Tuesday morning, the company said it is seeking a buyer for the 185,000 barrel-per-day facility.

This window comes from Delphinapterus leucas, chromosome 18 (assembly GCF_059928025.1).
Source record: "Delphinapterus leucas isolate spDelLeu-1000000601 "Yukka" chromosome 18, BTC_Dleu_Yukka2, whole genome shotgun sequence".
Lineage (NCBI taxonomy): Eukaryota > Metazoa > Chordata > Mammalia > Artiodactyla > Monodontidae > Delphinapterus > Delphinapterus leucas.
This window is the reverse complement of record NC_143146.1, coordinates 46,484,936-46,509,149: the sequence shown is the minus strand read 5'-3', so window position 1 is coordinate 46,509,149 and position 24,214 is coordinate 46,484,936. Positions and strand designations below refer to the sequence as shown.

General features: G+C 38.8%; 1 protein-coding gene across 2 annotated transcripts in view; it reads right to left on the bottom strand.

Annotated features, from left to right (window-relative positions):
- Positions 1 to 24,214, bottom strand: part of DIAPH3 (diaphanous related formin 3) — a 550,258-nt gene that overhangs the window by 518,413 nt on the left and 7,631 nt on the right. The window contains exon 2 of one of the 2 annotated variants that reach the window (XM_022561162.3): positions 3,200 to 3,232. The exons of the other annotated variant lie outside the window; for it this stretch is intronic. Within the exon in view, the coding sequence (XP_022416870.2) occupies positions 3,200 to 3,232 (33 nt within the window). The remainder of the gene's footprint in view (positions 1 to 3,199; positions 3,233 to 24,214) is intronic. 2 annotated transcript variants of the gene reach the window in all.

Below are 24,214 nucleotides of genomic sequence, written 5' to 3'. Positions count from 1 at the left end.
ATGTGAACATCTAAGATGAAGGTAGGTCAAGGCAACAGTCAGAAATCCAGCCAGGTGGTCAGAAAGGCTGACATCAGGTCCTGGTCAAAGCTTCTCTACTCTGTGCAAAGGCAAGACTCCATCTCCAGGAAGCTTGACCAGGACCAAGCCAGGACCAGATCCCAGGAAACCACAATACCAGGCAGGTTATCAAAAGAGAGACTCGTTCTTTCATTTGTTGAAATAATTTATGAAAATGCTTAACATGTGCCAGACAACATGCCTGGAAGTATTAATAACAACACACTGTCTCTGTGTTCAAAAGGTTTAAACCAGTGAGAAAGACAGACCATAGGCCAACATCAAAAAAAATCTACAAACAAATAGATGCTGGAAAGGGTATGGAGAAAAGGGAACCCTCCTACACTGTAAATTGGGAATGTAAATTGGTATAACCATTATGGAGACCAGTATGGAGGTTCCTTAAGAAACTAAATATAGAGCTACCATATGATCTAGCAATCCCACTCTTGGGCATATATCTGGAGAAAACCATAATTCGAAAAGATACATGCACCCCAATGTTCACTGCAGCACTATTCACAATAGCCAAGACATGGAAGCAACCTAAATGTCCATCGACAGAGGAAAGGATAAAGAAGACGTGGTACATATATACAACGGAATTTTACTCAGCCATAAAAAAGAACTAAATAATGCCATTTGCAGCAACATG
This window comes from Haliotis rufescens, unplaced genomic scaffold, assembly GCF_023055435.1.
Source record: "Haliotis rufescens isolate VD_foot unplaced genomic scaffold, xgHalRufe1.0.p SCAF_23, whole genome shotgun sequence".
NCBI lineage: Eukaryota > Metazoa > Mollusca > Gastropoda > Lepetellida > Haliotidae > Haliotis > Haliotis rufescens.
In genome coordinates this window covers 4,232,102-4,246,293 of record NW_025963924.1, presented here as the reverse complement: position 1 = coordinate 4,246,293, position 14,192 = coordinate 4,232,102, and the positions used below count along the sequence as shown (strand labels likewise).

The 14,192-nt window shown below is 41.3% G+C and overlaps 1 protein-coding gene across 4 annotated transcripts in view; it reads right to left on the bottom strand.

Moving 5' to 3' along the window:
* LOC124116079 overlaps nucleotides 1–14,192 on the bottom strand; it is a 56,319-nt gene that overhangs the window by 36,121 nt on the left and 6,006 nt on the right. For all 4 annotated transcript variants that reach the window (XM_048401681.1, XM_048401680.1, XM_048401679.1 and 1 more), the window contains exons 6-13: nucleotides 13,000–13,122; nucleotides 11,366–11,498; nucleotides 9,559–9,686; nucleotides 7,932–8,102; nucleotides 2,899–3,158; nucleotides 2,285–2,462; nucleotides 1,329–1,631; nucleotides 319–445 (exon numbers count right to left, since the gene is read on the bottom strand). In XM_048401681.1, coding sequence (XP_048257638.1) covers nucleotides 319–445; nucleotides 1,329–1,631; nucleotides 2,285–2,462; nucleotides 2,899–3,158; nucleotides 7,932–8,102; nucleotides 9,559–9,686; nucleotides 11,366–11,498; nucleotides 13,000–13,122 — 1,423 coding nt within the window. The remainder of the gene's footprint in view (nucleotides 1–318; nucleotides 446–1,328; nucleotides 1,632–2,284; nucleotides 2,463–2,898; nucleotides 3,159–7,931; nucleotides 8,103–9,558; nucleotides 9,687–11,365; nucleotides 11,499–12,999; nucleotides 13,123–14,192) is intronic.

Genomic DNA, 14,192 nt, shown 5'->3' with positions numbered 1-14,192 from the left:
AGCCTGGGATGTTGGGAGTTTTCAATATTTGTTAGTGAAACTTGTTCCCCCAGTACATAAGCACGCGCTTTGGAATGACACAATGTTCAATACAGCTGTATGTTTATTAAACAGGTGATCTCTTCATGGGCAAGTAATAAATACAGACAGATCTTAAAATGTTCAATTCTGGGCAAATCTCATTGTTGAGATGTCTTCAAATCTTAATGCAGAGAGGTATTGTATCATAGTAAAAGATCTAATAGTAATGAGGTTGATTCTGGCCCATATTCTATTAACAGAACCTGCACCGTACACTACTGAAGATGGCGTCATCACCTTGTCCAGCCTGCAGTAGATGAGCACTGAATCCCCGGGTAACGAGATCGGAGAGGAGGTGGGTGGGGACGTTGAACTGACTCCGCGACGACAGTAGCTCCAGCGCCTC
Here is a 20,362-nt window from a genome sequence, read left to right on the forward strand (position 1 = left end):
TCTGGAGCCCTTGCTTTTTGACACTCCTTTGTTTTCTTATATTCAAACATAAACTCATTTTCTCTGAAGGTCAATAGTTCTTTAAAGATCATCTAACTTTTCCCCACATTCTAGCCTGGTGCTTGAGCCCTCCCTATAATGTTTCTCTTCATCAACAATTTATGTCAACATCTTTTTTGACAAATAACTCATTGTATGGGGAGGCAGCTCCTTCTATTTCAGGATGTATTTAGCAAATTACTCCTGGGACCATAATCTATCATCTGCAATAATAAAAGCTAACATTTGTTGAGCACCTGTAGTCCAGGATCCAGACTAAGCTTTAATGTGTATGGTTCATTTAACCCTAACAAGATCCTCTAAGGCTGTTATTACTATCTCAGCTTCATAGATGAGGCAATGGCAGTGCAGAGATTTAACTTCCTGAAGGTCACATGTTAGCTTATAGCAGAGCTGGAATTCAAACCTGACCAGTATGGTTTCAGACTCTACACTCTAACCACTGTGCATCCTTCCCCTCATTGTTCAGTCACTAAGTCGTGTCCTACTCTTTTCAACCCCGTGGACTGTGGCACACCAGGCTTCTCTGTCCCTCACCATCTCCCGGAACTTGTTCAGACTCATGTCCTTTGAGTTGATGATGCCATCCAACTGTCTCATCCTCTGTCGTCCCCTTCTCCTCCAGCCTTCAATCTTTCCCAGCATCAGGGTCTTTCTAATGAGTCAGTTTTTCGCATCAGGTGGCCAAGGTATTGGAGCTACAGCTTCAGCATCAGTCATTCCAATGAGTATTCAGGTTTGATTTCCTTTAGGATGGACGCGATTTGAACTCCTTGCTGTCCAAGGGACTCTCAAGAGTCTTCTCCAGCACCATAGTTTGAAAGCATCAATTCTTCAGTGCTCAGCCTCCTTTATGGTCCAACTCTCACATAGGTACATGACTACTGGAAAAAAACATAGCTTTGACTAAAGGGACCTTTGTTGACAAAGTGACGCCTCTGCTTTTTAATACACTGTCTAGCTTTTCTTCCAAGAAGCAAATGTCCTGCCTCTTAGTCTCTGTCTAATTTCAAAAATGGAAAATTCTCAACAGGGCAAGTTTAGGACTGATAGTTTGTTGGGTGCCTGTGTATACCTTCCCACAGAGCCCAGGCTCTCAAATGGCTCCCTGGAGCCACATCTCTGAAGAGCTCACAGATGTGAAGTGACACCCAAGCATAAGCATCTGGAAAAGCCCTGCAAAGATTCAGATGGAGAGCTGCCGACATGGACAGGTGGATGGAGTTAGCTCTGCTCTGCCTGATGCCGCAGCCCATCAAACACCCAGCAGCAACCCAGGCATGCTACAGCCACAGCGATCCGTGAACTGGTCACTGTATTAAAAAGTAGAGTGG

" We are going to have it idled by the end of the week. We're going to continue to maintain the equipment while looking for a buyer in case they want to restart the refinery," said Rich Johnson. For some in the area, Tuesday's sad news had a deja vu quality. How did I take it? I'm not surprised," said Father Bernie Callahan. The US refining industry is hemorrhaging red ink. Among the pressures declining US demand for gasoline, tougher environmental regulations and now foreign competition gasoline refined offshore where labor is cheaper and environmental standards less strict. "American workers losing their jobs are being replaced by imported, refined product not just crude oil," said Dennis Stephano of the United Steel Workers Union. Sunoco which operates this massive plant next door in Marcus Hook announced weeks ago it is getting out the refinancing business completely. If both plants close, this working class corner of Delaware County could lose 1000 jobs and millions in taxes. "I would hope in my mind that [two companies] would be attractive to a single buyer. It would make a larger footprint and a larger foothold," said Mayor Jay Schiliro of Marcus Hook. Local government leaders were already committed to trying to find a buyer for one refinery, now they hope someone might be interested in a pair. The Associated Press contributed to this report.